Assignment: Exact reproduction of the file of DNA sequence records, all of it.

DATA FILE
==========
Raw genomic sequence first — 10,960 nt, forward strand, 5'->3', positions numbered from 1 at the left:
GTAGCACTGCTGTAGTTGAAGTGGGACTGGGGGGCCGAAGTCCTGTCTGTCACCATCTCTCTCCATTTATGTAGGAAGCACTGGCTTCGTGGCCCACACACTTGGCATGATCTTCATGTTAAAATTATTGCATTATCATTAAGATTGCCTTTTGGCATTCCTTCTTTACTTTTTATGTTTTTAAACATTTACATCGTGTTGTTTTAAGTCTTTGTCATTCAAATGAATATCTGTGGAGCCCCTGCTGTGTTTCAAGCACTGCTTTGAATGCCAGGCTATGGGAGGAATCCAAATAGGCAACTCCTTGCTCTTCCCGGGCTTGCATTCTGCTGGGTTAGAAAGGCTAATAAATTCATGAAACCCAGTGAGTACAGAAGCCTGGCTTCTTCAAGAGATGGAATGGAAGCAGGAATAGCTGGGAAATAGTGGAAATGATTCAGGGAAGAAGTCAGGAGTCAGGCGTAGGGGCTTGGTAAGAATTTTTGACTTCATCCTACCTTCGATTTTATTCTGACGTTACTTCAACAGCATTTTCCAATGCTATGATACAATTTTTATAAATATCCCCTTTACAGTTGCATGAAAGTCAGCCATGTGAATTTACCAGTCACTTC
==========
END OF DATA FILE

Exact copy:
Raw genomic sequence first — 10,960 nt, forward strand, 5'->3', positions numbered from 1 at the left:
GTAGCACTGCTGTAGTTGAAGTGGGACTGGGGGGCCGAAGTCCTGTCTGTCACCATCTCTCTCCATTTATGTAGGAAGCACTGGCTTCGTGGCCCACACACTTGGCATGATCTTCATGTTAAAATTATTGCATTATCATTAAGATTGCCTTTTGGCATTCCTTCTTTACTTTTTATGTTTTTAAACATTTACATCGTGTTGTTTTAAGTCTTTGTCATTCAAATGAATATCTGTGGAGCCCCTGCTGTGTTTCAAGCACTGCTTTGAATGCCAGGCTATGGGAGGAATCCAAATAGGCAACTCCTTGCTCTTCCCGGGCTTGCATTCTGCTGGGTTAGAAAGGCTAATAAATTCATGAAACCCAGTGAGTACAGAAGCCTGGCTTCTTCAAGAGATGGAATGGAAGCAGGAATAGCTGGGAAATAGTGGAAATGATTCAGGGAAGAAGTCAGGAGTCAGGCGTAGGGGCTTGGTAAGAATTTTTGACTTCATCCTACCTTCGATTTTATTCTGACGTTACTTCAACAGCATTTTCCAATGCTATGATACAATTTTTATAAATATCCCCTTTACAGTTGCATGAAAGTCAGCCATGTGAATTTACCAGTCACTTC